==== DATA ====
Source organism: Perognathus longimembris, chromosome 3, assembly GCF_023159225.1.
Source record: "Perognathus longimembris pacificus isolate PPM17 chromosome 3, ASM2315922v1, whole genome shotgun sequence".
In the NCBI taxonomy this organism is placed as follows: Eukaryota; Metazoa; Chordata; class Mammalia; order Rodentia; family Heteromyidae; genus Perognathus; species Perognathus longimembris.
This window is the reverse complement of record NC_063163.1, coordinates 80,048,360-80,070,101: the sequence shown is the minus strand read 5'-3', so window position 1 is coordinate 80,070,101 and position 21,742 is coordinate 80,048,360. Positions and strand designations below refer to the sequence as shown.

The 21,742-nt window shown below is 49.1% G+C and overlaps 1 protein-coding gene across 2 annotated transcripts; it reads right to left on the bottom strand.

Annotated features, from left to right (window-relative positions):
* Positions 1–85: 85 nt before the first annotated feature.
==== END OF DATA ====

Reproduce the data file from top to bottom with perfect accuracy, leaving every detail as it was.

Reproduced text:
Source organism: Perognathus longimembris, chromosome 3, assembly GCF_023159225.1.
Source record: "Perognathus longimembris pacificus isolate PPM17 chromosome 3, ASM2315922v1, whole genome shotgun sequence".
In the NCBI taxonomy this organism is placed as follows: Eukaryota; Metazoa; Chordata; class Mammalia; order Rodentia; family Heteromyidae; genus Perognathus; species Perognathus longimembris.
This window is the reverse complement of record NC_063163.1, coordinates 80,048,360-80,070,101: the sequence shown is the minus strand read 5'-3', so window position 1 is coordinate 80,070,101 and position 21,742 is coordinate 80,048,360. Positions and strand designations below refer to the sequence as shown.

The 21,742-nt window shown below is 49.1% G+C and overlaps 1 protein-coding gene across 2 annotated transcripts; it reads right to left on the bottom strand.

Annotated features, from left to right (window-relative positions):
* Positions 1–85: 85 nt before the first annotated feature.